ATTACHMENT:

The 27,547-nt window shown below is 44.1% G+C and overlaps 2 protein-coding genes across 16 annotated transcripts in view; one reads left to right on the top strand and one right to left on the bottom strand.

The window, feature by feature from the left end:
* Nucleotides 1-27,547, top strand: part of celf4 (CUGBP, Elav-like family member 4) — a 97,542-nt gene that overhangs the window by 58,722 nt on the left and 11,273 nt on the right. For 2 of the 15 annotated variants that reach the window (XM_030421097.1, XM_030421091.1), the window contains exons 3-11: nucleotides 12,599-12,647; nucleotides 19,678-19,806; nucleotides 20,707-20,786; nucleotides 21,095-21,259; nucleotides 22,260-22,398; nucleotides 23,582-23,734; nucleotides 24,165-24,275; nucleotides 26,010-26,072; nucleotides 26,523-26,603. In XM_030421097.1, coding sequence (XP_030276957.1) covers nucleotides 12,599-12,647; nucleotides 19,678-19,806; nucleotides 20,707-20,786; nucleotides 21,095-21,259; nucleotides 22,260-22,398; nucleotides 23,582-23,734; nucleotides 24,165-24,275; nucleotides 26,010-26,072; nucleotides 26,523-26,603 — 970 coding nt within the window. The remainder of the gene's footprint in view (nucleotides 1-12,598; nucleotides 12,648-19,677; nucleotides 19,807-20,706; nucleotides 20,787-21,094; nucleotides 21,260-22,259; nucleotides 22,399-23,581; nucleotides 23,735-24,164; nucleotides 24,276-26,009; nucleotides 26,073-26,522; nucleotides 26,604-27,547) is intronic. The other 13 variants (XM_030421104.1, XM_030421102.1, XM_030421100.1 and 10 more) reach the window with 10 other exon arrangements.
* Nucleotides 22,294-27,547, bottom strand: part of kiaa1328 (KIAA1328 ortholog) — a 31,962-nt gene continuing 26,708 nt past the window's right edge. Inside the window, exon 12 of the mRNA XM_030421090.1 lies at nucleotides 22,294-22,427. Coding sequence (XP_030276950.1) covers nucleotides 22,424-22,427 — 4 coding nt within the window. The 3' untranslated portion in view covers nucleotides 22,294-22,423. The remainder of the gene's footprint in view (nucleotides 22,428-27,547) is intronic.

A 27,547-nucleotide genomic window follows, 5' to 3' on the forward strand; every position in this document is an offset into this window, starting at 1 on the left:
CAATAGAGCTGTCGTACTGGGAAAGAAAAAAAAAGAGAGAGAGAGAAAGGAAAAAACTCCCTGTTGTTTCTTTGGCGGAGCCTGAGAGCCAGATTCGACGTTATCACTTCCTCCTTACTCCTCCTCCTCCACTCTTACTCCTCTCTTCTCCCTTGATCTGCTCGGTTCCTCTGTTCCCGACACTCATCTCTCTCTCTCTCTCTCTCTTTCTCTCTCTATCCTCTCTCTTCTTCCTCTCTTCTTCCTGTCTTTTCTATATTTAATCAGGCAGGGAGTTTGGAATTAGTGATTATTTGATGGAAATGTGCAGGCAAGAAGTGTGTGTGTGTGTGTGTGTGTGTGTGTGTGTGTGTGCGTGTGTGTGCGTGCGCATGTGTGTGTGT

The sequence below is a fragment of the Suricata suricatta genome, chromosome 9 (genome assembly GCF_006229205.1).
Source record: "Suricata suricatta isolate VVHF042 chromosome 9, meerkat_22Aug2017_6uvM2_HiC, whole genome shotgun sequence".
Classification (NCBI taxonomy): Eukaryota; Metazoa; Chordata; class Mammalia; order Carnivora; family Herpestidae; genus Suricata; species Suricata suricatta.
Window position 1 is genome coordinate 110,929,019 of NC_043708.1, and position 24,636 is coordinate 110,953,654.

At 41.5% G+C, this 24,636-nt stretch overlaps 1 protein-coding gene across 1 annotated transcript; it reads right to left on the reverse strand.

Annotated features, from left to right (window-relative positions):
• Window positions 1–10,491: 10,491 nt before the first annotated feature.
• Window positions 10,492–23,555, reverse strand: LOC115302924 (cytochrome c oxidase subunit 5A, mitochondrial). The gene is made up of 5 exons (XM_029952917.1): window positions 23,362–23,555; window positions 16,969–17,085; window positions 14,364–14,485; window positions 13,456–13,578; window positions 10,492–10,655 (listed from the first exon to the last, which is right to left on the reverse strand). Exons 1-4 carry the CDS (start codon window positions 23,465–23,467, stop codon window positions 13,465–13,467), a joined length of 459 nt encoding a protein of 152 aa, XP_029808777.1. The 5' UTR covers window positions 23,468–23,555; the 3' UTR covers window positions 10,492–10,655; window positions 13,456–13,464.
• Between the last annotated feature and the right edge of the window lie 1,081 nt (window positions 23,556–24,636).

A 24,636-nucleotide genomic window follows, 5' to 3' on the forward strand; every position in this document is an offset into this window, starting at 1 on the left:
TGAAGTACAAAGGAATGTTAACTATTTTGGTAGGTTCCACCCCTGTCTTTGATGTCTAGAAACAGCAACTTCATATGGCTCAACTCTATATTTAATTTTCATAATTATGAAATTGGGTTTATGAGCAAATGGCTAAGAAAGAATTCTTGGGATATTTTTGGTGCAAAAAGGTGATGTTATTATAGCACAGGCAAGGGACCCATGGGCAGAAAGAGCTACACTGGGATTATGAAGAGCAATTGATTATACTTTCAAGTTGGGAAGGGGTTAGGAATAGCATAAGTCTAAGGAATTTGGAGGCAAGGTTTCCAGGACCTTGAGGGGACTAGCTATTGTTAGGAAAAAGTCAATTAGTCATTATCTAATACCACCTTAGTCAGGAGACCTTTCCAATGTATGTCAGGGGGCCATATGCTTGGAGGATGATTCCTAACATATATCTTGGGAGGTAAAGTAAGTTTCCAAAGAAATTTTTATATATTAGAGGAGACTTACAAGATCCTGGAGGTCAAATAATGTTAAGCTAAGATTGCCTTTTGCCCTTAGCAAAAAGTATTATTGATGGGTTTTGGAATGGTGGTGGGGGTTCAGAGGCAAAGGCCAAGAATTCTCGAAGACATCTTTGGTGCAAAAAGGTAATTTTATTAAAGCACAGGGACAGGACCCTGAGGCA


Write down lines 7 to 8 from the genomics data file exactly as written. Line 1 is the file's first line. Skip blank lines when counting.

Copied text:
The sequence below is a fragment of the Suricata suricatta genome, chromosome 9 (genome assembly GCF_006229205.1).
Source record: "Suricata suricatta isolate VVHF042 chromosome 9, meerkat_22Aug2017_6uvM2_HiC, whole genome shotgun sequence".